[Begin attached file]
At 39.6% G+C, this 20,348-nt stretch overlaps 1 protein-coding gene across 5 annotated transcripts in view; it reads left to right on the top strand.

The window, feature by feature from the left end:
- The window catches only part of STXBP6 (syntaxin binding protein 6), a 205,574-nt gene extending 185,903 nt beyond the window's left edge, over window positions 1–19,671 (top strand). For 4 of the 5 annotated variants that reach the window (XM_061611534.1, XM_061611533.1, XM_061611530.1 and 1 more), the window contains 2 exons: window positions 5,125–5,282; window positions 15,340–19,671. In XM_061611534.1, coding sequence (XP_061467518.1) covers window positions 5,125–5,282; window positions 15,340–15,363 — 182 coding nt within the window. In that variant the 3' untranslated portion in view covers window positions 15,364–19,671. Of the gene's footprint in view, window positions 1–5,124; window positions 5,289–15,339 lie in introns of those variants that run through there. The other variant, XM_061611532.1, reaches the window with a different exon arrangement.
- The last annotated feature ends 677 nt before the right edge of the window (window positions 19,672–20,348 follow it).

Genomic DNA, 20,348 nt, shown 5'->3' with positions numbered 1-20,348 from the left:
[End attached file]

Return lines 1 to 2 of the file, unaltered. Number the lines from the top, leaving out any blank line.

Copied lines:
At 39.6% G+C, this 20,348-nt stretch overlaps 1 protein-coding gene across 5 annotated transcripts in view; it reads left to right on the top strand.

The window, feature by feature from the left end: